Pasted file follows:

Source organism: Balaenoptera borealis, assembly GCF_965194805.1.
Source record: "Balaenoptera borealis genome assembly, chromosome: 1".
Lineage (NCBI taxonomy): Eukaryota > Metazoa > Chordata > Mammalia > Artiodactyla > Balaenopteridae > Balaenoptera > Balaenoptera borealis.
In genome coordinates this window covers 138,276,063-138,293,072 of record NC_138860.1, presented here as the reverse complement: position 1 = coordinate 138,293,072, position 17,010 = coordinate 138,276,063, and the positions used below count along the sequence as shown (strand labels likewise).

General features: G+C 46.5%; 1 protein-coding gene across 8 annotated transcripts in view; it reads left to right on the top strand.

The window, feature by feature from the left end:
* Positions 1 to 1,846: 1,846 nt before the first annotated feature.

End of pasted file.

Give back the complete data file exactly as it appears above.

Source organism: Balaenoptera borealis, assembly GCF_965194805.1.
Source record: "Balaenoptera borealis genome assembly, chromosome: 1".
Lineage (NCBI taxonomy): Eukaryota > Metazoa > Chordata > Mammalia > Artiodactyla > Balaenopteridae > Balaenoptera > Balaenoptera borealis.
In genome coordinates this window covers 138,276,063-138,293,072 of record NC_138860.1, presented here as the reverse complement: position 1 = coordinate 138,293,072, position 17,010 = coordinate 138,276,063, and the positions used below count along the sequence as shown (strand labels likewise).

General features: G+C 46.5%; 1 protein-coding gene across 8 annotated transcripts in view; it reads left to right on the top strand.

The window, feature by feature from the left end:
* Positions 1 to 1,846: 1,846 nt before the first annotated feature.